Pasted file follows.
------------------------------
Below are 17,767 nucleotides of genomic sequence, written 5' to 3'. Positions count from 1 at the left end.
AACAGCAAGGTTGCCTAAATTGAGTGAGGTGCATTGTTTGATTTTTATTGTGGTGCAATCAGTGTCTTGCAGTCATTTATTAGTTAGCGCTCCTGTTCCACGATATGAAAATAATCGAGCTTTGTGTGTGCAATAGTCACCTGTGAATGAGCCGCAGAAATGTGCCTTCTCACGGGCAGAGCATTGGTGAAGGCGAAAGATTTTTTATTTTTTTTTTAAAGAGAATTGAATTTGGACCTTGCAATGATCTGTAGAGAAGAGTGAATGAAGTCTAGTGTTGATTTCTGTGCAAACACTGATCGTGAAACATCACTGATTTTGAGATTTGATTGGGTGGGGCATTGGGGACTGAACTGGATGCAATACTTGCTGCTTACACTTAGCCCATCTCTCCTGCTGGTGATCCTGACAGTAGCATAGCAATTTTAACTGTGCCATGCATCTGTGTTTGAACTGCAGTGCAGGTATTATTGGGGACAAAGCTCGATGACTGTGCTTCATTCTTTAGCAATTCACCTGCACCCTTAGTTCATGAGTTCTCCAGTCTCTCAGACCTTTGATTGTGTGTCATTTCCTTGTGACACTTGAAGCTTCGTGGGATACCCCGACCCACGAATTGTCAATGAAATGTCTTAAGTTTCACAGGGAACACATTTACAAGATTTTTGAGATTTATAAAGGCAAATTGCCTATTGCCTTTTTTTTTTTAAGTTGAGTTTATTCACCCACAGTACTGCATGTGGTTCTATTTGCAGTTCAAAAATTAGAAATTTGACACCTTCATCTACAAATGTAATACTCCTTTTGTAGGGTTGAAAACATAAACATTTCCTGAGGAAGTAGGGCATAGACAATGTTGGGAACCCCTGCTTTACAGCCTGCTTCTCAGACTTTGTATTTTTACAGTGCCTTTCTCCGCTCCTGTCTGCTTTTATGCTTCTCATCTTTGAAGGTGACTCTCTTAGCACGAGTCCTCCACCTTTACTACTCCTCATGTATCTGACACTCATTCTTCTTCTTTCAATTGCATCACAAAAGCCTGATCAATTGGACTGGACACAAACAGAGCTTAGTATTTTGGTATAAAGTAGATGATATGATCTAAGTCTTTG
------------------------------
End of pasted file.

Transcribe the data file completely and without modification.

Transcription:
Below are 17,767 nucleotides of genomic sequence, written 5' to 3'. Positions count from 1 at the left end.
AACAGCAAGGTTGCCTAAATTGAGTGAGGTGCATTGTTTGATTTTTATTGTGGTGCAATCAGTGTCTTGCAGTCATTTATTAGTTAGCGCTCCTGTTCCACGATATGAAAATAATCGAGCTTTGTGTGTGCAATAGTCACCTGTGAATGAGCCGCAGAAATGTGCCTTCTCACGGGCAGAGCATTGGTGAAGGCGAAAGATTTTTTATTTTTTTTTTAAAGAGAATTGAATTTGGACCTTGCAATGATCTGTAGAGAAGAGTGAATGAAGTCTAGTGTTGATTTCTGTGCAAACACTGATCGTGAAACATCACTGATTTTGAGATTTGATTGGGTGGGGCATTGGGGACTGAACTGGATGCAATACTTGCTGCTTACACTTAGCCCATCTCTCCTGCTGGTGATCCTGACAGTAGCATAGCAATTTTAACTGTGCCATGCATCTGTGTTTGAACTGCAGTGCAGGTATTATTGGGGACAAAGCTCGATGACTGTGCTTCATTCTTTAGCAATTCACCTGCACCCTTAGTTCATGAGTTCTCCAGTCTCTCAGACCTTTGATTGTGTGTCATTTCCTTGTGACACTTGAAGCTTCGTGGGATACCCCGACCCACGAATTGTCAATGAAATGTCTTAAGTTTCACAGGGAACACATTTACAAGATTTTTGAGATTTATAAAGGCAAATTGCCTATTGCCTTTTTTTTTTTAAGTTGAGTTTATTCACCCACAGTACTGCATGTGGTTCTATTTGCAGTTCAAAAATTAGAAATTTGACACCTTCATCTACAAATGTAATACTCCTTTTGTAGGGTTGAAAACATAAACATTTCCTGAGGAAGTAGGGCATAGACAATGTTGGGAACCCCTGCTTTACAGCCTGCTTCTCAGACTTTGTATTTTTACAGTGCCTTTCTCCGCTCCTGTCTGCTTTTATGCTTCTCATCTTTGAAGGTGACTCTCTTAGCACGAGTCCTCCACCTTTACTACTCCTCATGTATCTGACACTCATTCTTCTTCTTTCAATTGCATCACAAAAGCCTGATCAATTGGACTGGACACAAACAGAGCTTAGTATTTTGGTATAAAGTAGATGATATGATCTAAGTCTTTG